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State wants to exempt itself from its own environmental review laws

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POSTED May 20, 2014 7:41 p.m.

SACRAMENTO (AP) — California’s $68 billion bullet train project should be exempt from the state’s strict environmental review process now that it is subject to federal oversight, the state attorney general’s office argued Tuesday in a state appellate court.

The hearing came after the federal Surface Transportation Board determined last year that it has authority over California’s high-speed rail project, subjecting it to additional federal requirements.

The determination was sought by opponents of the bullet train, led by Rep. Jeff Denham, a Republican from the Central Valley. It is one of several efforts by opponents to halt construction, but they did not anticipate that a state agency would then seek a legal exemption from the state’s own regulations.

If the judges agree the project is no longer subject to the California Environmental Quality Act, the state rail authority would be freed from a host of regulatory and procedural requirements that could slow construction. Opponents of the project would also lose one of their most significant legal tools.

The project’s critics have repeatedly sued the state alleging violations of the state environmental law.

Tuesday’s hearing before a three-judge panel of the 3rd District Court of Appeal came in a five-year old lawsuit filed by the San Francisco Bay Area cities of Atherton, Menlo Park and Palo Alto. They are seeking to block the bullet train route between that area and the Central Valley via the scenic Pacheco Pass.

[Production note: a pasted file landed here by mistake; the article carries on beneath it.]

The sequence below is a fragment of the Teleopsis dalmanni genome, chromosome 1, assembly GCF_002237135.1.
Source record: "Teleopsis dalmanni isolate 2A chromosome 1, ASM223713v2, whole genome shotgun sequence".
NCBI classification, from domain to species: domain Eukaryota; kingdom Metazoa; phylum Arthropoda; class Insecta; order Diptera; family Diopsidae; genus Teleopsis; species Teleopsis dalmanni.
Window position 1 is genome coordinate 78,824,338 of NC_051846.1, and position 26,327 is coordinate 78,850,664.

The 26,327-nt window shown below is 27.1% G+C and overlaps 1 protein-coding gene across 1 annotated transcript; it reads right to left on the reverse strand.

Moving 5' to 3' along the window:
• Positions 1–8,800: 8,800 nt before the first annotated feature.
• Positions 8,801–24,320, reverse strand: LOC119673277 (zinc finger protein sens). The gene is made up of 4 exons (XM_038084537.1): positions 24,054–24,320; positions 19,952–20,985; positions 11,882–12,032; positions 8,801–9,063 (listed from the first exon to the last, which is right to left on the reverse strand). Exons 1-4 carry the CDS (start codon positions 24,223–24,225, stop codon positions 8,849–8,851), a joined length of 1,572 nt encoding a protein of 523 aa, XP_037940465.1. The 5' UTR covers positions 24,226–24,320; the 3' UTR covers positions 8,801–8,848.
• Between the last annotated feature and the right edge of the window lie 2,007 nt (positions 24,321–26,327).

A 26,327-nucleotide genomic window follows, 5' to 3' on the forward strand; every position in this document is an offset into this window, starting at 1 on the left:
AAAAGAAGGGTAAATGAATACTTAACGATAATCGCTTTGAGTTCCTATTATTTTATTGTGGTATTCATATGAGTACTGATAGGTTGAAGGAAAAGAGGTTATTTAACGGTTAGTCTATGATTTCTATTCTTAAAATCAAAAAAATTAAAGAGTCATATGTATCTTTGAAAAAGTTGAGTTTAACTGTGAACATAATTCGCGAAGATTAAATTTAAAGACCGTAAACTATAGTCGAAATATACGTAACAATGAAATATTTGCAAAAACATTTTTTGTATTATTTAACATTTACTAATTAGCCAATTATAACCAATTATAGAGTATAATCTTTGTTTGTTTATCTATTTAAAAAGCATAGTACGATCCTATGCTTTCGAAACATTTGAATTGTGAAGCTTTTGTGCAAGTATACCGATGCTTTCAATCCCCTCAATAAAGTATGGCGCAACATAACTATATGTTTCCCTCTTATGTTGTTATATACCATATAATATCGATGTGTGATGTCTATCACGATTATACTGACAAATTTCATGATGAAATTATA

They argue that the route would harm the environment.

Attorneys who argued against the state Tuesday characterized it as another legal ploy by the state in the disputed project for which voters approved selling nearly $10 billion in bonds in 2008.

“It’s clear that the voters were told that CEQA would apply,” attorney Stuart Flashman told the judges. He also noted that the state Legislature, which approved selling bonds for the project, discussed the idea of exempting high-speed rail from CEQA several times but never did so.

The judges have 90 days to rule.

The lawsuit is one of four involving high-speed rail:

• In the most prominent case, a Sacramento County Superior Court judge denied the state’s request to sell $8.6 billion in bonds.

• In a related lawsuit, residents in the Central Valley argue that plans for the bullet train no longer comply with the promises made to voters.

• The California High-Speed Rail Authority is seeking permission to acquire a handful of parcels in Kings County after failing to reach deals with the owners to buy their land.

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